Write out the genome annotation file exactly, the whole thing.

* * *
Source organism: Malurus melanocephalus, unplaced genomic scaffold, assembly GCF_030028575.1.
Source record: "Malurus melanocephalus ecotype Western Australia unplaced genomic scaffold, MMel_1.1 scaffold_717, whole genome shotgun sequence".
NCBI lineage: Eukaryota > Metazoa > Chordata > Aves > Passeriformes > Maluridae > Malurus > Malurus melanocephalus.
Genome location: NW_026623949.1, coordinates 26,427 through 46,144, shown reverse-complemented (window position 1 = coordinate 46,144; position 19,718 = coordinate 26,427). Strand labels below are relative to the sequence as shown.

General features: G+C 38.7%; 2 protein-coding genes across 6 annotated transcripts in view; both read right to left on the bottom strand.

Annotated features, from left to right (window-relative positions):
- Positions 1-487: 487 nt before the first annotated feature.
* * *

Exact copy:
Source organism: Malurus melanocephalus, unplaced genomic scaffold, assembly GCF_030028575.1.
Source record: "Malurus melanocephalus ecotype Western Australia unplaced genomic scaffold, MMel_1.1 scaffold_717, whole genome shotgun sequence".
NCBI lineage: Eukaryota > Metazoa > Chordata > Aves > Passeriformes > Maluridae > Malurus > Malurus melanocephalus.
Genome location: NW_026623949.1, coordinates 26,427 through 46,144, shown reverse-complemented (window position 1 = coordinate 46,144; position 19,718 = coordinate 26,427). Strand labels below are relative to the sequence as shown.

General features: G+C 38.7%; 2 protein-coding genes across 6 annotated transcripts in view; both read right to left on the bottom strand.

Annotated features, from left to right (window-relative positions):
- Positions 1-487: 487 nt before the first annotated feature.